Got Cops on Your Tail? Try oregano.

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If you like Italian-American food, grilled chicken and vegetables, or ramping up the dressing for your tossed salad, you probably have oregano on your spice rack.

oreganoI like growing it because fresh is better than dried for most things and it gives a nice scent to the garden. Or, perhaps you use it as a dietary supplement to reduce LDL cholesterol and increase HDL cholesterol.

However, unless you’re a fan of folk magic or frequent your neighborhood conjurer, you probably think of this tasty herb primarily as food rather than as protection.

Conjure Uses

Unfortunately, these require a bit of work; that is to say, you won’t keep the cops and annoying lawyers away by putting oregano in your spaghetti sauce.

That would be too easy, right?

hoodooherbAccording to catherine yronwode at herb-magic.com, oregano “is widely believed to be a protective herb with the power to ward off troublesome and meddling individuals, especially those who may wish to interfere with one’s personal financial dealings. Furthermore, oregano is said to have significant power to keep the law away.” She is the author of a handy book for conjurers called Hoodoo Herb and Root Magic.

  • Got Cops, Do This: Dig up the footprint of the police officer and stir it up with oregano, redbrick dust and black mustard seed and place the mixture outside at the corners of your house.  A large “X” at your doorsteps will help.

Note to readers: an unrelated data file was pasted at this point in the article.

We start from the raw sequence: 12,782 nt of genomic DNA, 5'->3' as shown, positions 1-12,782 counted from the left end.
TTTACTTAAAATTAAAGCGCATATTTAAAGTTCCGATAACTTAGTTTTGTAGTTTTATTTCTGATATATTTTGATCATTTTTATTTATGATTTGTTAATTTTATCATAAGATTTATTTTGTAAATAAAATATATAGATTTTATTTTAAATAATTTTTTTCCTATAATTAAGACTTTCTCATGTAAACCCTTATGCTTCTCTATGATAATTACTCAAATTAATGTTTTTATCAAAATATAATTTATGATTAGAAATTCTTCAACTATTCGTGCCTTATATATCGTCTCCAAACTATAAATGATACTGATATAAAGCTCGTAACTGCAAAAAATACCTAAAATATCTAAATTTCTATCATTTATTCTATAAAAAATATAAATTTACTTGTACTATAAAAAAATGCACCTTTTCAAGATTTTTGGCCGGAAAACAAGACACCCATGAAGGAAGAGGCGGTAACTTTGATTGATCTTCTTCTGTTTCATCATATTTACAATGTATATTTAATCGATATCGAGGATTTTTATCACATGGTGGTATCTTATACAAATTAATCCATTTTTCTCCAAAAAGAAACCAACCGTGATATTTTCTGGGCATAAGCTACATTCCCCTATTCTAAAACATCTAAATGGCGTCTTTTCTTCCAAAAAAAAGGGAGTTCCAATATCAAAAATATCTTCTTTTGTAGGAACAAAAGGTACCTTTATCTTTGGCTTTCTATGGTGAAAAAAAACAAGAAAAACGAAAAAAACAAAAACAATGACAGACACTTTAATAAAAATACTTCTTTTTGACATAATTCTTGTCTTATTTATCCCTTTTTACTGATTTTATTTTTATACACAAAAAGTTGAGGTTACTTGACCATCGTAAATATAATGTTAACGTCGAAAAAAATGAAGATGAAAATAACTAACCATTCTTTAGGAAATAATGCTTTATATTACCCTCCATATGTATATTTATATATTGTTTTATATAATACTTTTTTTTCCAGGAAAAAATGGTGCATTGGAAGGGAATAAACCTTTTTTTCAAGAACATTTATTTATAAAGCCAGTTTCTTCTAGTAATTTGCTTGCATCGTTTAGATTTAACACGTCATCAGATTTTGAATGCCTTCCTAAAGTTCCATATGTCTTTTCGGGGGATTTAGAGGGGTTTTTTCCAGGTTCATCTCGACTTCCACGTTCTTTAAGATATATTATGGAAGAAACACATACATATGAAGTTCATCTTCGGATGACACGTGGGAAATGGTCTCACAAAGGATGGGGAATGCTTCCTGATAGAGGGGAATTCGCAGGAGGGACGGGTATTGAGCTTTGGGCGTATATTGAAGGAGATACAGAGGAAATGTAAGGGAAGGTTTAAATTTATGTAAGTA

• Got Nosy Lawyers, Do This:  A mixture of cascara sagrada bark and oregano burnt on charcoal in an ashtray or grill prior to your deposition or court date is said to turn destiny in your favor.

A good conjure woman or curio shop may also recommend burning special incense, using oils and lighting candles in addition to offering you packets of court case and keep-the-law-away powders.

I’m by no means a conjurer. As I research my next book, I am fascinated by the folk magic uses of culinary herbs, plants with purported medical uses and common household materials.

Needless to say, I make no warrants or promises for oregano in your life.

For additional conjure and herb information, see Kitchen Hoodoo -Using Oregano in Hoodoo, Conjure and Candle Spells and Cooking With Magical Herbs.

–Malcolm

KIndle cover 200x300(1)Malcolm R. Campbell is the author of the Jim Crow era novella “Conjure Woman’s Cat” set in a KKK-infested north Florida town in the 1950s.

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